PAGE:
Practical Geostatistics 2000 - 1: Classical Statistics is the first of a set of two courses. The companion course is Practical Geostatistics 2000 - 2: Spatial Statistics.
These courses are based on over 40 years of teaching statistics and geostatistics to mining engineers, geologists, hydrologists, soil scientists, climatologists, plus the occasional geographer, pattern recognition expert, meteorologist, statistician, and computer scientist. Even, on one occasion, an accountant. Over those years, we have endeavoured to pare away all extraneous mathematics and concentrate on intuitive derivations where possible.
Readers interested in rigorous mathematical proofs are urged to stop here and turn to the more theoretically based material (a comprehensive bibliography is included). This course is not intended to turn out fully-fledged geostatisticians. It is intended for people with problems to be solved which can be assisted by a geostatistical approach.
To benefit from this course you need to be fairly comfortable with basic algebra. That is, with the notion of using symbols as shorthand for longer statements. We have worked hard to bring you consistent notation throughout the course. Where notation is out of our control, we explain carefully what each symbol stands for and try not to use that symbol for anything else.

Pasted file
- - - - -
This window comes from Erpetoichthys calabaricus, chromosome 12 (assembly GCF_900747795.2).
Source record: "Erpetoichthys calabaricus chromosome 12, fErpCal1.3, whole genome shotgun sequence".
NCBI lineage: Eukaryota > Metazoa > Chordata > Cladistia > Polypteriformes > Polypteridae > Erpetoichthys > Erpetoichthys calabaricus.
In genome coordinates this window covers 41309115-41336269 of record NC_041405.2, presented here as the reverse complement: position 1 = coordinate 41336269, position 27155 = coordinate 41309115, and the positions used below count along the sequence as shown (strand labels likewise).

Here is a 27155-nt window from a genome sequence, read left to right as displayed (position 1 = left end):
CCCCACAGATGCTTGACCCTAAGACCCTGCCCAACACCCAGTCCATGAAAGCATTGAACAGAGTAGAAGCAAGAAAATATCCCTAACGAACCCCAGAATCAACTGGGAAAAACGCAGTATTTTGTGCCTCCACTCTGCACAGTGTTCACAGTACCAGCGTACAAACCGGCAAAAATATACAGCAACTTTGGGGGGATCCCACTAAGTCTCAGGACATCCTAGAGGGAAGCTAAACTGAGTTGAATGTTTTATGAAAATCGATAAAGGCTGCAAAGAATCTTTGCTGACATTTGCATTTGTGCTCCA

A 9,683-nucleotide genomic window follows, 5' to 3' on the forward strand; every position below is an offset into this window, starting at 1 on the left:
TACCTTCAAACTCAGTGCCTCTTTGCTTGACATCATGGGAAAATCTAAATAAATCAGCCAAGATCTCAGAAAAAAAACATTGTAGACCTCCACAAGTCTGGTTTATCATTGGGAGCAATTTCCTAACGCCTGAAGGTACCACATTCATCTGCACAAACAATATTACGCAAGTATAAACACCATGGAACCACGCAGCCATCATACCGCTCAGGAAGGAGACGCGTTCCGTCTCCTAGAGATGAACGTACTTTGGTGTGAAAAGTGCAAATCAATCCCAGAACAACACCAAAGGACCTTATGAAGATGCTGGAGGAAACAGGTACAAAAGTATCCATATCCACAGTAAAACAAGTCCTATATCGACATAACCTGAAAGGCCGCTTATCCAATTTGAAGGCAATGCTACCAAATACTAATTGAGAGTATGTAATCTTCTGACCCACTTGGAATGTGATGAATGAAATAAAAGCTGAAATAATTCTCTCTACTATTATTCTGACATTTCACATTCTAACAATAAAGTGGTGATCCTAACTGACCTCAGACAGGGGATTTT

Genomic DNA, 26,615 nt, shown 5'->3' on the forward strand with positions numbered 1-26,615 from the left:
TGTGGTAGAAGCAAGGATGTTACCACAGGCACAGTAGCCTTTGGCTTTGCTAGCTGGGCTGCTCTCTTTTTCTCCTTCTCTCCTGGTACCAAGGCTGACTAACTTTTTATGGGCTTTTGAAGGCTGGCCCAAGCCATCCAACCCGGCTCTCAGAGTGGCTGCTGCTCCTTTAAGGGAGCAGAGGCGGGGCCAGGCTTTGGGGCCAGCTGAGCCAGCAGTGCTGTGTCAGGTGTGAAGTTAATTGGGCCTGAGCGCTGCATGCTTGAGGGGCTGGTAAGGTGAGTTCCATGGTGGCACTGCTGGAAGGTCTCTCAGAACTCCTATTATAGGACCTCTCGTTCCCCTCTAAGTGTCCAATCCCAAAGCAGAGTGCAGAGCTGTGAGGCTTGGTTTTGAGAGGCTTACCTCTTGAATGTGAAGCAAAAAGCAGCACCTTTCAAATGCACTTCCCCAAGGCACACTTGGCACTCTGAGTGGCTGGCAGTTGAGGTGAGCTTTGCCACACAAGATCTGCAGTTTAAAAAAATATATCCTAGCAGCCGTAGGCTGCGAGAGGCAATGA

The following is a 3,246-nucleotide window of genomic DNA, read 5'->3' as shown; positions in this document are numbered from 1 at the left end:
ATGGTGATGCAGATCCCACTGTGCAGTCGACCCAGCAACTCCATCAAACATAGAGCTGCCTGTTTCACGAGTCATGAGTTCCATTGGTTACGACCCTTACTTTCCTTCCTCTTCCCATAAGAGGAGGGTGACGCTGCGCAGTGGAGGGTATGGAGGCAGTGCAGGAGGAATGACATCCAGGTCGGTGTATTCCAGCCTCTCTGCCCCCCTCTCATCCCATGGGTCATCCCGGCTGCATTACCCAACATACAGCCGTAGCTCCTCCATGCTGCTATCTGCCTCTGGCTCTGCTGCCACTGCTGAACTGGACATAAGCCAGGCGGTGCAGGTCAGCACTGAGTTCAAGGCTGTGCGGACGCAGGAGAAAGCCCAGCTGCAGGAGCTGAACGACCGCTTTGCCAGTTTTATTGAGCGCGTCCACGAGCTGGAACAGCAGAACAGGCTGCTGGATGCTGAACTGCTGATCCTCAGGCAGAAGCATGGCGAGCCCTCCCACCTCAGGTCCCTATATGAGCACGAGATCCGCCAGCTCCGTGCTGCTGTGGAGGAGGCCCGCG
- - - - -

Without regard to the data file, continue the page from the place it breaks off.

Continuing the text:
Calculus—differentiation and integration—is discussed at various points in the text. The reader is not expected to do any calculus (as such) but is expected to know that the differential of x squared is 2x. The only other complication is the frequent use of simultaneous equations. We tend not to use matrix algebra in this course but will give the matrix form after explanations have been given in simple algebra. For example, linear regression is easier to understand if developed with algebra, but very simple to implement in spreadsheets if matrices are used.
If we haven't scared you off yet, be reassured by the fact that all the analyses are illustrated with real data sets in full worked examples. Data sets and software can be downloaded from Ecosse Geostatistics. There are also exercises for you to try. Answers are available for you to check your results. Most of these exercises have been collected and used in classes or examinations at Final (Senior) Year and Master's levels.
It is our own fundamental regret that this course cannot contain the jokes, anecdotes and sheer fun that we have giving the course in person. We do advise you, however, to keep your sense of humour and common sense at all times while taking this course.The principal topics covered by this course include...
- Why a Statistical Approach?
- The Normal (Gaussian) Distribution
- The Lognormal Distribution (and Variants)
- Discrete Statistics
- Testing Hypotheses
The course comprises 24 viewing sessions, each of approximately 60 minutes duration, plus supporting figures, tables, worked examples, references and appendices, and interactive reviews that confirm your achievement of the learning objectives.The above picture is attributed to USACE HQ.